A Bridge to Brooklyn College
Allan Amanik, associate professor, Judaic Studies
Brooklyn College: Could you tell us about your work with students from traditional Jewish backgrounds?
Allan Amanik: “Navigating Brooklyn College After Yeshiva” is a series of workshops that helps students from traditional Jewish backgrounds succeed in secular higher education. It is especially geared toward those from Hasidic communities who often struggle because of a lack of preparation and little support from their high schools. We’ve arranged this semester, over three sessions, to have counselors from such offices as Student Affairs, Financial Aid, Personal Counseling, and the Women’s and LGBTQ centers share resources with students and meet them one-on-one. This series is an effort to help students learn about the support available on campus while also introducing staff to their unique challenges. We hope very much these workshops are the start of a larger focused support program for these students.
BC: What was the inspiration for this?
AA: The inspiration was the need to facilitate visibility. We’ve had students over the years from Hasidic backgrounds in our courses who’ve shared that they felt either alone or invisible in trying to figure out the complexities of college for themselves. Even though they were born in New York City, many lack strong skills in English composition, science, math, etc., to say nothing of a deeper understanding of the bureaucracy or degree requirements of secular higher education. The workings of GPAs, course selection, the consequences of failing or dropping classes are just a few points that often come up. Then there are issues of housing and food insecurity and paying their own way since many are going it alone.
BC: So these students come from a place where you don’t usually go on to higher education?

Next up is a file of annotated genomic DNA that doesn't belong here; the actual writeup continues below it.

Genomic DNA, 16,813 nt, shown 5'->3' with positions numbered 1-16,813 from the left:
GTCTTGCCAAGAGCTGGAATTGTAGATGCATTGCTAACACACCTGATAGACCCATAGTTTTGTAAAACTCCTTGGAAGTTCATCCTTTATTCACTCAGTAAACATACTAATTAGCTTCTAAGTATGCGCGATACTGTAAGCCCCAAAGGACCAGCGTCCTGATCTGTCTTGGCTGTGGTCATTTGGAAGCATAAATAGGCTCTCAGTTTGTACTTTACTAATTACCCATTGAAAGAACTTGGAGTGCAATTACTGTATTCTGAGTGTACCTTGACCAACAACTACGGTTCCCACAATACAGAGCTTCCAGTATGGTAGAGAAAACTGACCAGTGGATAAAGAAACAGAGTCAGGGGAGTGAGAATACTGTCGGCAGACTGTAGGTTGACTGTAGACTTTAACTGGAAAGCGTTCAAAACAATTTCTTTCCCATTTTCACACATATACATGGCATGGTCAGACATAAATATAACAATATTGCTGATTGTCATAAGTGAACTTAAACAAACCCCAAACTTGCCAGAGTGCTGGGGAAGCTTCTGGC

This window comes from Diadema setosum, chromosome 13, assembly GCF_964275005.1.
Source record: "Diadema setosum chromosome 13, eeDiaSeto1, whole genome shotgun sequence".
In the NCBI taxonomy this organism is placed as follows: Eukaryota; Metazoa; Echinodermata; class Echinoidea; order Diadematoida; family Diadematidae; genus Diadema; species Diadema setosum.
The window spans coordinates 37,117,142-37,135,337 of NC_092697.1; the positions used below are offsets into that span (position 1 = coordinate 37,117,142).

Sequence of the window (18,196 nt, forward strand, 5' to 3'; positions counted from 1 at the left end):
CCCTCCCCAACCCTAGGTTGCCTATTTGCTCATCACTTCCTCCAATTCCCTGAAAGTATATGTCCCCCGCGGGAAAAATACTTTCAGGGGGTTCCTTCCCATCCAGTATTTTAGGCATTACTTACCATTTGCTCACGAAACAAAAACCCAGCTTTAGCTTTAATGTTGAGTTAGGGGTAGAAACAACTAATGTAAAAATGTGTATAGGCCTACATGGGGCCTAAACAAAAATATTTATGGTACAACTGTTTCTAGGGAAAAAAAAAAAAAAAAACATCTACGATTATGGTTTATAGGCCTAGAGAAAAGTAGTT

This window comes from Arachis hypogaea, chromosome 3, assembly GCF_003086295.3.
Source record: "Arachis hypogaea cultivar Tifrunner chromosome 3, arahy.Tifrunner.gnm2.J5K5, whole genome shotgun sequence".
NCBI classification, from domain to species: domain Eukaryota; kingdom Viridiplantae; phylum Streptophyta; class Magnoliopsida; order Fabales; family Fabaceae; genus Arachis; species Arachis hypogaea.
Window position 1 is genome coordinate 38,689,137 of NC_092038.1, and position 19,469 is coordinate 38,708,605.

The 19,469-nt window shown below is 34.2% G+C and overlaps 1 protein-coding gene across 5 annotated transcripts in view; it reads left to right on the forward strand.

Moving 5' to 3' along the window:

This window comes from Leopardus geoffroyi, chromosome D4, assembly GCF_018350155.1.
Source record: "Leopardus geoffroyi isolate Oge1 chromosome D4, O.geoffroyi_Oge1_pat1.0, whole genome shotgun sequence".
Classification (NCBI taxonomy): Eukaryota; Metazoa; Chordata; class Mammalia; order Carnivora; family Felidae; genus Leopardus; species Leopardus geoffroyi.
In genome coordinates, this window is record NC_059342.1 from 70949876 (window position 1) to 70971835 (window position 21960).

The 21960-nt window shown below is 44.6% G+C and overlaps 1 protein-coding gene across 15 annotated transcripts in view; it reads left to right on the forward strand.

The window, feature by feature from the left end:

AA: Some are not only the first in their families to pursue a college education, but they come from worlds that often stigmatize that path and have barely prepared them. Unfortunately, this has resulted in needlessly long times to complete degrees, and some students simply give up.
After listening to students over the years and hosting a series of focus groups last semester, Judaic Studies designed this workshop series as a first step in identifying common issues, highlighting existing resources, and building the infrastructure to better support current and future students throughout their degrees. After all, there are so many Hasidic communities in Brooklyn, and Brooklyn College houses CUNY’s only official Judaic Studies Department, so it seems only natural to build a focused program like this here.
BC: Can you talk about how these workshops help orthodox students navigate the secular world?
AA: I think the metaphor of a bridge is a useful way to frame this. Every student will bring a different relationship to their community, faith, family, and the path they see for themselves going forward. This program certainly doesn’t advocate one way or another. Still, it does seek to give students the best tools to chart that path academically and professionally to honor whatever best suits them. And ideally, as we learn from students at different stages of their academic career, we’ll better understand other areas where they need help. We’ll be better able to tailor programming to first-year students, for instance, while preparing seniors for the next steps after graduation.